Two Active Directory Bugs Lead to Easy Windows Domain Takeover

Microsoft is urging customers to patch two Active Directory domain controller bugs after a PoC tool was publicly released on Dec. 12.

A proof-of-concept tool has been published that leverages two Windows Active Directory bugs fixed last month that, when chained, can allow easy Windows domain takeover.

In a Monday alert, Microsoft urged organizations to immediately patch the pair of bugs, tracked as CVE-2021-42287 and CVE-2021-42278, both of which were fixed in its November 2021 Patch Tuesday release.

Both vulnerabilities are described as a “Windows Active Directory domain service privilege-escalation” bugs and are of high severity, with a CVSS criticality score of 7.5 out of 10.

“As always, we strongly advise deploying the latest patches on the domain controllers as soon as possible,” Microsoft advised.

Bugs Give Attackers ‘Straight Path’ to Admin Privileges

The vulnerabilities allow attackers to easily jack up privileges to that of domain admin in unpatched Windows Active Directory domain services after impersonating a regular domain user, according to Microsoft’s advisory.

Domain administrators in Windows are users that can modify the configuration of Active Directory servers and can modify any content stored there. Domain admins can create new users, delete users and change their permissions; and can control authorization and authentication to Windows services.

“​When combining these two vulnerabilities, an attacker can create a straightforward path to a domain admin user in an Active Directory environment that hasn’t applied these new updates,” according to the security alert. “This escalation attack allows attackers to easily elevate their privilege to that of a Domain Admin once they compromise a regular user in the domain.”

On Dec. 11, a proof-of-concept (PoC) tool to exploit the bugs was publicly released on Twitter and GitHub, just a few weeks after Patch Tuesday November 2021. Multiple security researchers confirmed that it works and that the exploit is easy.

How to Tell if Systems Have Been Compromised

Microsoft defines the exploit as SAM Name impersonation. Same Account Name (SAM) refers to the sAMAccountName attribute: a logon name used to support clients and servers from previous versions of Windows, such as Windows NT 4.0, Windows 95, Windows 98 and LAN Manager.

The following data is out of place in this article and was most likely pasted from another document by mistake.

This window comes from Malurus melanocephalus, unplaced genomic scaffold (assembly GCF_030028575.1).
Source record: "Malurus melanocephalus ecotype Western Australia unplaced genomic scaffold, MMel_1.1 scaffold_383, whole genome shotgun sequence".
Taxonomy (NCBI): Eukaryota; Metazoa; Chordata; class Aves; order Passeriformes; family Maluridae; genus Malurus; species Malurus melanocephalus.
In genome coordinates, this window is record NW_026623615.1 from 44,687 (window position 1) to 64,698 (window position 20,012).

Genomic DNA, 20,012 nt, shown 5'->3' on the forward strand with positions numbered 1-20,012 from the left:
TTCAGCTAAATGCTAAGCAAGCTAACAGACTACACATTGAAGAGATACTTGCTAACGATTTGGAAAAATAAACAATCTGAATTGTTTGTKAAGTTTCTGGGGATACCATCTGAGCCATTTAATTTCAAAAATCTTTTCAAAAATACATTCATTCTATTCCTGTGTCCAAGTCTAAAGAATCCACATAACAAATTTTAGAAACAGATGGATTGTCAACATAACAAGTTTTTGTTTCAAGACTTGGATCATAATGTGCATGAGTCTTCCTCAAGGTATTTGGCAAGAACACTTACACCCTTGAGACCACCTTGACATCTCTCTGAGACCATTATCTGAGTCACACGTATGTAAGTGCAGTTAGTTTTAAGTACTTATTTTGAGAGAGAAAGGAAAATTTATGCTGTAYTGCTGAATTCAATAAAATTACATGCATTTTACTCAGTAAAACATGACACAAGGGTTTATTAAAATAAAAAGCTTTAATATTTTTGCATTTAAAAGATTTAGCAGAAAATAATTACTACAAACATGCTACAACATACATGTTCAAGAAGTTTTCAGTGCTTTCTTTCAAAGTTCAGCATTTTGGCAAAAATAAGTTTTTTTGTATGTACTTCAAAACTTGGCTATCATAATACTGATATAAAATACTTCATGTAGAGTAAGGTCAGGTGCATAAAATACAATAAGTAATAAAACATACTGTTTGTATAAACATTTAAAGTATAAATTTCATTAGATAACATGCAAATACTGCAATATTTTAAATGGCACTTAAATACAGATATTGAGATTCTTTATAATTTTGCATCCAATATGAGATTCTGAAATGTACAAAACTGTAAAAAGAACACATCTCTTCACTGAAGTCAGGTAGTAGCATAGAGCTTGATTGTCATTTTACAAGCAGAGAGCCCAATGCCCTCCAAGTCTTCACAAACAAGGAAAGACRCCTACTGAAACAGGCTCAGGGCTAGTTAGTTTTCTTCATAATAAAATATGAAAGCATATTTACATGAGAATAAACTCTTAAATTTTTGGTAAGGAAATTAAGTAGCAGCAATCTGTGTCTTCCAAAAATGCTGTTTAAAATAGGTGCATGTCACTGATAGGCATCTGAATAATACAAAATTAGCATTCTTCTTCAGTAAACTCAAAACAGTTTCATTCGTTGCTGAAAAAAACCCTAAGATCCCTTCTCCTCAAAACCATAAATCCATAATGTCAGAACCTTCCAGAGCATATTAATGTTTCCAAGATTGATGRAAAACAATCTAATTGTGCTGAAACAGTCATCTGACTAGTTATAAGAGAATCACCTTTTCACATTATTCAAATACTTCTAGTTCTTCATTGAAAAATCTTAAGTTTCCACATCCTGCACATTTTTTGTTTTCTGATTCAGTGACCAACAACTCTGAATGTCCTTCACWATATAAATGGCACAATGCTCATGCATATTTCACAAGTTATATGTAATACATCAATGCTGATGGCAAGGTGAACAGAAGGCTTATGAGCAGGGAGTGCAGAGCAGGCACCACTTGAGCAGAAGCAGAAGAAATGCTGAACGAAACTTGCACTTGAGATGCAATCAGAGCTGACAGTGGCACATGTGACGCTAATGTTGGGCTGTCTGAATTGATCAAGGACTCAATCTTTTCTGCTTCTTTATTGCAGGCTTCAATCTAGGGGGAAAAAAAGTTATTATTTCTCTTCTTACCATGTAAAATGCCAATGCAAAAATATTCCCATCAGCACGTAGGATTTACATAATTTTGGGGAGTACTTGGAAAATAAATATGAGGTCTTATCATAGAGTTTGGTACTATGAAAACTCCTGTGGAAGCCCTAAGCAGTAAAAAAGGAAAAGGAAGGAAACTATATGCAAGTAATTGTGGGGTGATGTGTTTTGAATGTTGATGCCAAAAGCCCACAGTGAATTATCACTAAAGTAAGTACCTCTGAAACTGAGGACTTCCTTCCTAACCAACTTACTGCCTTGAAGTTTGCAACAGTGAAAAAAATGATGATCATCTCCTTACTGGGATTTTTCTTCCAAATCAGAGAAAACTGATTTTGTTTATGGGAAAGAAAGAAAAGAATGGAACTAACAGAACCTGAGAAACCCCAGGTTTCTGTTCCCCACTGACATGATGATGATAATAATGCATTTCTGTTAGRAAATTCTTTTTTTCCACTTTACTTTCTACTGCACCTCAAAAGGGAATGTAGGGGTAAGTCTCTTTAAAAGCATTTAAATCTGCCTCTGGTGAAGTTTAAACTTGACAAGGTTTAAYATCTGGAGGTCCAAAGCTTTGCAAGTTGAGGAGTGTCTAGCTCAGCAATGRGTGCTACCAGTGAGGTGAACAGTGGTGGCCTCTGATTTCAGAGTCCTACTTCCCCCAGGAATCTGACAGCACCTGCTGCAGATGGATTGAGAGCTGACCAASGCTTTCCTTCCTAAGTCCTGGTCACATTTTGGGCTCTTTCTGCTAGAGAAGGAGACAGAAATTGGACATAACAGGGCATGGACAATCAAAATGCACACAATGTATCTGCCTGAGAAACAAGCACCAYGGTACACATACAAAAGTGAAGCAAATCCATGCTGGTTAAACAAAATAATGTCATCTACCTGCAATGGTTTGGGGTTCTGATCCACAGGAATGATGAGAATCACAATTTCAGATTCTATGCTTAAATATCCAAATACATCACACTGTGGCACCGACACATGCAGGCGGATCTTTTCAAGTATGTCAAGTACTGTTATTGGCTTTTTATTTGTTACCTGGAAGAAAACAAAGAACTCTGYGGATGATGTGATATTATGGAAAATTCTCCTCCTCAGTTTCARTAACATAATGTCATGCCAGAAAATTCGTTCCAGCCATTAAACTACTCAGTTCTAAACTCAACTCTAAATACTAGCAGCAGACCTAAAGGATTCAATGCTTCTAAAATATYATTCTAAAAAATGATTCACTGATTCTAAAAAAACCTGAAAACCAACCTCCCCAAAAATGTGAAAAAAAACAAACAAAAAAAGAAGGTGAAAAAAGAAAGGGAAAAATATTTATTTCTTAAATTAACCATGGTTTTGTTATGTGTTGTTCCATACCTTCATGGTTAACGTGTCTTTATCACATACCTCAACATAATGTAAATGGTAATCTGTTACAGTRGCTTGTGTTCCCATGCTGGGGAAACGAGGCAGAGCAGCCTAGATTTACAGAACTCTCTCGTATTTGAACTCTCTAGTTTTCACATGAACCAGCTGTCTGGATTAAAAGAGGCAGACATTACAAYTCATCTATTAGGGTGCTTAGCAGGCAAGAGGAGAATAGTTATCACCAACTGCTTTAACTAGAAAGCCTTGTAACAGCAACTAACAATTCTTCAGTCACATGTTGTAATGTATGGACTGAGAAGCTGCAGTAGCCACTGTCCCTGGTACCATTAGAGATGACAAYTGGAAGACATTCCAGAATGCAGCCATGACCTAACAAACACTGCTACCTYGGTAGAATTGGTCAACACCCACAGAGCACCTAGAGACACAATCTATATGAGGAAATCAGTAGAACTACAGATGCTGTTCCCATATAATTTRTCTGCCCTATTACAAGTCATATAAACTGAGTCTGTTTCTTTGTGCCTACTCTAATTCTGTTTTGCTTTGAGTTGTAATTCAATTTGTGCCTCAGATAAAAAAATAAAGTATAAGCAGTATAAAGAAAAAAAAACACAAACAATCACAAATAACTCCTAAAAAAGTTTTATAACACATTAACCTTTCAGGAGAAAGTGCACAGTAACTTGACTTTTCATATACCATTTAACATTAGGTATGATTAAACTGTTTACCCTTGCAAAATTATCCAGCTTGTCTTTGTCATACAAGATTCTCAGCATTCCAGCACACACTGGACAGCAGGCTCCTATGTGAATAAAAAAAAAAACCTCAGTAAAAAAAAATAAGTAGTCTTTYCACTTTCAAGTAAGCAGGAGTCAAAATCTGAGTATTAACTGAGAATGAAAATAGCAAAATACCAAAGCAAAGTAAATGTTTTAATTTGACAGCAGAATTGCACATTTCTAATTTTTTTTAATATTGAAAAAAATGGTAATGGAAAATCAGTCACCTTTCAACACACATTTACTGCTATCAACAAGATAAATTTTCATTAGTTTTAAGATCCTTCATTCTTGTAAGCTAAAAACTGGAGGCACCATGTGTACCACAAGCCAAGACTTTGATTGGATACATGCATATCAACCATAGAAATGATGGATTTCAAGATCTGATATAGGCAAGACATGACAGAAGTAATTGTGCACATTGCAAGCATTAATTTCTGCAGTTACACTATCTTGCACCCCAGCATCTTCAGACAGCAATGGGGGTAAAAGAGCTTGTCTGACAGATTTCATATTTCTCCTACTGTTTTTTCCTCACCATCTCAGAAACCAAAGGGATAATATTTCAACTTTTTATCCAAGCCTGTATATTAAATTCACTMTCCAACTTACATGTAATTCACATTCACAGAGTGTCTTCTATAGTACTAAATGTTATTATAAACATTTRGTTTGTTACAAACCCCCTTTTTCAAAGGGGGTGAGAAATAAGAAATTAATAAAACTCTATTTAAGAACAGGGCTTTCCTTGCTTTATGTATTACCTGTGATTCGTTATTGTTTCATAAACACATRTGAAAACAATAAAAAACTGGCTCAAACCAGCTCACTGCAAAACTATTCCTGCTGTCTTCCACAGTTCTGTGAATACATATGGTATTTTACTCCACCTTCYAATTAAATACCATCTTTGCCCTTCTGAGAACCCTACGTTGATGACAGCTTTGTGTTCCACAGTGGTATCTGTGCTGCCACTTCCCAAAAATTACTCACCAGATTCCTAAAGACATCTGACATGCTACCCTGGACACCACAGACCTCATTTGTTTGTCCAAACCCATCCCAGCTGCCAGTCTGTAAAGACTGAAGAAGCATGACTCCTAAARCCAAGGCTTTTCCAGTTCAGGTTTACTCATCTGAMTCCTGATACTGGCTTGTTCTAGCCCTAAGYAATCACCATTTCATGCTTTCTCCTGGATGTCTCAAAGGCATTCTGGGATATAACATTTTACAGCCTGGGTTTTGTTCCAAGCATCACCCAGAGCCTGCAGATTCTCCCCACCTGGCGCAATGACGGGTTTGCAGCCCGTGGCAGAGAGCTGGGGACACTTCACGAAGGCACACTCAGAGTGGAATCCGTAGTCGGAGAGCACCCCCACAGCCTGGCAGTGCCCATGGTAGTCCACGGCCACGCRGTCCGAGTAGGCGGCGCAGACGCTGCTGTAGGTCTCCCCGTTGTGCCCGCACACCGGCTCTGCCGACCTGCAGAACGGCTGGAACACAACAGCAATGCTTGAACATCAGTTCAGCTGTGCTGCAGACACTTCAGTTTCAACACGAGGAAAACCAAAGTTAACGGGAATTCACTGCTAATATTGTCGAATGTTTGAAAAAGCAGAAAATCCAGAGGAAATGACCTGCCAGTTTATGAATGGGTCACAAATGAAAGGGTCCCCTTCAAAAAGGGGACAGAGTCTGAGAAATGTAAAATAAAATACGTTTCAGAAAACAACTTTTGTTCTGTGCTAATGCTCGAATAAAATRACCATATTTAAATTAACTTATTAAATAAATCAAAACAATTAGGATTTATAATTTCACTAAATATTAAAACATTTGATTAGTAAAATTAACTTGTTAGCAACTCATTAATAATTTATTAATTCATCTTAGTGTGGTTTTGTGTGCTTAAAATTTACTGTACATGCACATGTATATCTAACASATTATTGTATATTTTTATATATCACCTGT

Microsoft’s research team published detailed guidance on detecting signs of exploitation and identifying compromised servers with a Defender for Identity advanced hunting query that sniffs out abnormal device name changes: changes that “should happen rarely to begin with,” it said. Defender for Identity is a cloud-based security tool that uses on-premises Active Directory signals to identify, detect and investigate advanced threats, compromised identities and malicious insider actions.

The query compares those name changes with a list of domain controllers in your environment, researchers said. “To investigate if these vulnerabilities might have been exploited in your environment before the hotfixes were deployed, we highly recommend you follow the step-by-step guide,” Microsoft recommended.

“Our research team continues its effort in creating more ways to detect these vulnerabilities, either with queries or out-of-the-box detections,” Microsoft said.

Don’t Let the Log4j Noise Drown This One Out

The Log4j Apache logging library misery is sucking all the oxygen out of the room right now, but security experts said that organizations have to find time for dealing with these bugs. Securing Active Directory is crucial, given its pivotal role in account authorization and authentication and the horrific compromise that can result if vulnerabilities like these are exploited.

“Active Directory is typically the keys to the kingdom,” Tyler Shields, CMO at JupiterOne and a former Forrester Research analyst, told Threatpost via email on Tuesday. “Targeting the system that holds account authorization and authentication information can result in massive compromise of an enterprise. It’s one of the most commonly deployed account management systems on the planet and must be kept secure and up to date.”

John Bambenek, principal threat hunter at Netenrich, said that if an attacker gets domain admin privileges, they can “quite literally do almost anything they want to any machine in an organization with impunity.”

Ransomware operators, for example, would find these vulnerabilities interesting if they want to “ransom an entire organization at once,” Bambenek said. Using the PoC to install ransomware on every Windows machine in an organization “would be trivial,” he added.

AD is not only ubiquitous – it’s also constantly under siege by adversaries, noted Tim Wade, technical director, CTO team at AI-based cybersecurity firm Vectra. It’s “the preferred method of progress through an enterprise once an initial foothold has been achieved,” he told Threatpost via email.

A case in point: AD played a part in the SolarWinds attacks, when adversaries hit Active Directory Servers with the FoggyWeb backdoor. AD is, unfortunately, a nightmare to secure, as has been outlined by SpecterOps researchers who’ve tried to get the security community to think about the AD problem in terms of “misconfiguration debt”: as in, incremental misconfigurations that build up over time, such that attackers are virtually guaranteed to find an attack path to their objective on any network.

Don’t let these bugs add to that misconfiguration debt, experts said.

“These two bugs … [are] absolutely worth attention, given the direct line of sight between their presence and full domain compromise” Wade stressed. ” When it rains in information security, it seems to pour – but this isn’t something that network defenders should lose any time patching out of their environment.”


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